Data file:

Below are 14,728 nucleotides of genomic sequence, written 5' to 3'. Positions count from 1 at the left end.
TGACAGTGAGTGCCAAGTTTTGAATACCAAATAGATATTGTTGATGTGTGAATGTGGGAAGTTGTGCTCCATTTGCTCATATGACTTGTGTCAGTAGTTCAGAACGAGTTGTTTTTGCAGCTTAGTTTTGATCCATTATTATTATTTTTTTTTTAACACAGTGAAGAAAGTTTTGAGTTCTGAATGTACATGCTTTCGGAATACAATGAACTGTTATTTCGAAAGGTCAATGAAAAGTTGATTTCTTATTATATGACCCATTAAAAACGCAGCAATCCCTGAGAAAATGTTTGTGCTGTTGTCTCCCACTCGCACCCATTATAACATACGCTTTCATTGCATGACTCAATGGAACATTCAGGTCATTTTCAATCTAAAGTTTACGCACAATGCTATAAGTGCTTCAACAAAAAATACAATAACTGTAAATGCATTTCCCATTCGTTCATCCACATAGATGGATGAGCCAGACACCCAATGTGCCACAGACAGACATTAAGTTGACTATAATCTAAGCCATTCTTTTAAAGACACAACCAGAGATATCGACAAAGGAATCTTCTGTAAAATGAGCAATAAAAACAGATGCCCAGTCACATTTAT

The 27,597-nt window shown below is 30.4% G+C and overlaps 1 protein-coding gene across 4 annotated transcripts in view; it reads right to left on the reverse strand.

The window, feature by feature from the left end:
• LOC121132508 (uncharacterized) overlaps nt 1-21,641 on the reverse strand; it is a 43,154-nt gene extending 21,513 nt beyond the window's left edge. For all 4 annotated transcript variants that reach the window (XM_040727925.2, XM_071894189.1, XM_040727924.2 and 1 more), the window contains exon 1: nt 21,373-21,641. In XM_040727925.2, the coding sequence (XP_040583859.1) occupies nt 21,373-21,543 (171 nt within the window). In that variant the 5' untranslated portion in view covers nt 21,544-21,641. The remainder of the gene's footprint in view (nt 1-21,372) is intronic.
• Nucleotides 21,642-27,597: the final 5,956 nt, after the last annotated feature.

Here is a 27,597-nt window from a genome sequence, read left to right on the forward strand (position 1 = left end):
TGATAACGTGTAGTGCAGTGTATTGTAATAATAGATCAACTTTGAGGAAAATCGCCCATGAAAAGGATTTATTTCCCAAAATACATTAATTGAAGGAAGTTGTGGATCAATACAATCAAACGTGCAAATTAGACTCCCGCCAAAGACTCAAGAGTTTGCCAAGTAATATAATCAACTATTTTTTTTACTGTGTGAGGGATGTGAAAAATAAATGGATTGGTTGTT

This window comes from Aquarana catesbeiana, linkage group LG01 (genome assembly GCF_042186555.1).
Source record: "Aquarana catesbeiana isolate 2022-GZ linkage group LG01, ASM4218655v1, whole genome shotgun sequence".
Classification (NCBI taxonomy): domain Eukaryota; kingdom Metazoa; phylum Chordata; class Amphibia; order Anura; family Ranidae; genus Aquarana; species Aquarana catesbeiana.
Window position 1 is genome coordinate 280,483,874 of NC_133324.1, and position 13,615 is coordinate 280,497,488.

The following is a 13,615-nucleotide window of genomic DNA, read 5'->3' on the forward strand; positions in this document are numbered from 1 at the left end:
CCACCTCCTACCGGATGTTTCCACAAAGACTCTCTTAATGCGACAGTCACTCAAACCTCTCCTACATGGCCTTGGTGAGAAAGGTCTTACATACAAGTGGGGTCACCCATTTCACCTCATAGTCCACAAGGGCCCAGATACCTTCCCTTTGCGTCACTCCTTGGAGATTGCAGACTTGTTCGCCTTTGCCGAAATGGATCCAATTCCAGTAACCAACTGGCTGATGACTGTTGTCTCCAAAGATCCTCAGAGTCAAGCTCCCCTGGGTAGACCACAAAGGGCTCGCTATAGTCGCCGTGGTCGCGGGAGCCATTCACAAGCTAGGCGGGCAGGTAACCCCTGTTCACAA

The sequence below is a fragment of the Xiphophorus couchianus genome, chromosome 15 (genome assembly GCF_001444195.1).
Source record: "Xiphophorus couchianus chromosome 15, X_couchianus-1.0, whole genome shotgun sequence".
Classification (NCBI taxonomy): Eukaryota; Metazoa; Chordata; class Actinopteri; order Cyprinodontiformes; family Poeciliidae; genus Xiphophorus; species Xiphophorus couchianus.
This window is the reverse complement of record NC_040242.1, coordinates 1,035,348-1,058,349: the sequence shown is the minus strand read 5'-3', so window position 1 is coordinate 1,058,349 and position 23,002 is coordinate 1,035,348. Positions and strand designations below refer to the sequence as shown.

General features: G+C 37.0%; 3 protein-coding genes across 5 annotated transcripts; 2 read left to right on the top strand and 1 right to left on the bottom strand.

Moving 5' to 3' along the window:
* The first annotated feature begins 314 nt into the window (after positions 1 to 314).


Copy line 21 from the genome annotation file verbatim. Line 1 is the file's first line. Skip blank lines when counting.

* The first annotated feature begins 314 nt into the window (after positions 1 to 314).